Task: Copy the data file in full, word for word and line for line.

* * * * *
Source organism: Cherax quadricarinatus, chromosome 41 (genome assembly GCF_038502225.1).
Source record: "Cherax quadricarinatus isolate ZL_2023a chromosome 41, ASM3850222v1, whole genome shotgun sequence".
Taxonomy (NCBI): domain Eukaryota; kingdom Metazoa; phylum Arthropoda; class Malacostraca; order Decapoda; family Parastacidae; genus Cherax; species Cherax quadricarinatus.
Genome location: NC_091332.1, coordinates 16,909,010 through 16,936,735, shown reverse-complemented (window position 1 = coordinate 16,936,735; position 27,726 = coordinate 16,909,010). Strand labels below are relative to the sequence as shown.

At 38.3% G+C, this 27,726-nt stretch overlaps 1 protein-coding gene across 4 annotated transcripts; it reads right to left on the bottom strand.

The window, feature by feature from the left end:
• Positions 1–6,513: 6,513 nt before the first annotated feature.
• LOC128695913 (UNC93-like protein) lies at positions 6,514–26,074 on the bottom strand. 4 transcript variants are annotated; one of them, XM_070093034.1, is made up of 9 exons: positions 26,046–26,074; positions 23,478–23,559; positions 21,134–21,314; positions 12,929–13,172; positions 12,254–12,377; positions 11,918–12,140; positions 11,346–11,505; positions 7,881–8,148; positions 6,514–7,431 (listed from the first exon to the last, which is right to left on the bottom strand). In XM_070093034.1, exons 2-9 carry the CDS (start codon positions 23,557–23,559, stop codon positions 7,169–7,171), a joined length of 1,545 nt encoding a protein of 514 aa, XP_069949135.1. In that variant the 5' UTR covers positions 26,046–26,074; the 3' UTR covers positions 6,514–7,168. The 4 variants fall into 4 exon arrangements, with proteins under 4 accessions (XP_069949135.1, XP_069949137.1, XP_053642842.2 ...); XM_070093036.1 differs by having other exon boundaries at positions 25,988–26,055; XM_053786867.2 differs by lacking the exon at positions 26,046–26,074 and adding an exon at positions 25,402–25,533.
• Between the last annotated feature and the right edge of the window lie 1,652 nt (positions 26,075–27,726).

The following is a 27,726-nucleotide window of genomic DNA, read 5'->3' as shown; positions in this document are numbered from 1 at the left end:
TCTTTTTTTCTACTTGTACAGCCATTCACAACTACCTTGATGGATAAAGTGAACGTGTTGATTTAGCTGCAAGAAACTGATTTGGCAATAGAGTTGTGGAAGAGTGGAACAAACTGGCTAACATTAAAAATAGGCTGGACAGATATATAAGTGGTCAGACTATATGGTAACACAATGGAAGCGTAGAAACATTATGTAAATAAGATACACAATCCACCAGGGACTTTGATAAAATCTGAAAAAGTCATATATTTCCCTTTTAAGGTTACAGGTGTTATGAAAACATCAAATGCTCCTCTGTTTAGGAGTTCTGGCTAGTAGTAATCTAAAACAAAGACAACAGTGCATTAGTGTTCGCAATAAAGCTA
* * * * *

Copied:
Source organism: Cherax quadricarinatus, chromosome 41 (genome assembly GCF_038502225.1).
Source record: "Cherax quadricarinatus isolate ZL_2023a chromosome 41, ASM3850222v1, whole genome shotgun sequence".
Taxonomy (NCBI): domain Eukaryota; kingdom Metazoa; phylum Arthropoda; class Malacostraca; order Decapoda; family Parastacidae; genus Cherax; species Cherax quadricarinatus.
Genome location: NC_091332.1, coordinates 16,909,010 through 16,936,735, shown reverse-complemented (window position 1 = coordinate 16,936,735; position 27,726 = coordinate 16,909,010). Strand labels below are relative to the sequence as shown.

At 38.3% G+C, this 27,726-nt stretch overlaps 1 protein-coding gene across 4 annotated transcripts; it reads right to left on the bottom strand.

The window, feature by feature from the left end:
• Positions 1–6,513: 6,513 nt before the first annotated feature.
• LOC128695913 (UNC93-like protein) lies at positions 6,514–26,074 on the bottom strand. 4 transcript variants are annotated; one of them, XM_070093034.1, is made up of 9 exons: positions 26,046–26,074; positions 23,478–23,559; positions 21,134–21,314; positions 12,929–13,172; positions 12,254–12,377; positions 11,918–12,140; positions 11,346–11,505; positions 7,881–8,148; positions 6,514–7,431 (listed from the first exon to the last, which is right to left on the bottom strand). In XM_070093034.1, exons 2-9 carry the CDS (start codon positions 23,557–23,559, stop codon positions 7,169–7,171), a joined length of 1,545 nt encoding a protein of 514 aa, XP_069949135.1. In that variant the 5' UTR covers positions 26,046–26,074; the 3' UTR covers positions 6,514–7,168. The 4 variants fall into 4 exon arrangements, with proteins under 4 accessions (XP_069949135.1, XP_069949137.1, XP_053642842.2 ...); XM_070093036.1 differs by having other exon boundaries at positions 25,988–26,055; XM_053786867.2 differs by lacking the exon at positions 26,046–26,074 and adding an exon at positions 25,402–25,533.
• Between the last annotated feature and the right edge of the window lie 1,652 nt (positions 26,075–27,726).

The following is a 27,726-nucleotide window of genomic DNA, read 5'->3' as shown; positions in this document are numbered from 1 at the left end:
TCTTTTTTTCTACTTGTACAGCCATTCACAACTACCTTGATGGATAAAGTGAACGTGTTGATTTAGCTGCAAGAAACTGATTTGGCAATAGAGTTGTGGAAGAGTGGAACAAACTGGCTAACATTAAAAATAGGCTGGACAGATATATAAGTGGTCAGACTATATGGTAACACAATGGAAGCGTAGAAACATTATGTAAATAAGATACACAATCCACCAGGGACTTTGATAAAATCTGAAAAAGTCATATATTTCCCTTTTAAGGTTACAGGTGTTATGAAAACATCAAATGCTCCTCTGTTTAGGAGTTCTGGCTAGTAGTAATCTAAAACAAAGACAACAGTGCATTAGTGTTCGCAATAAAGCTA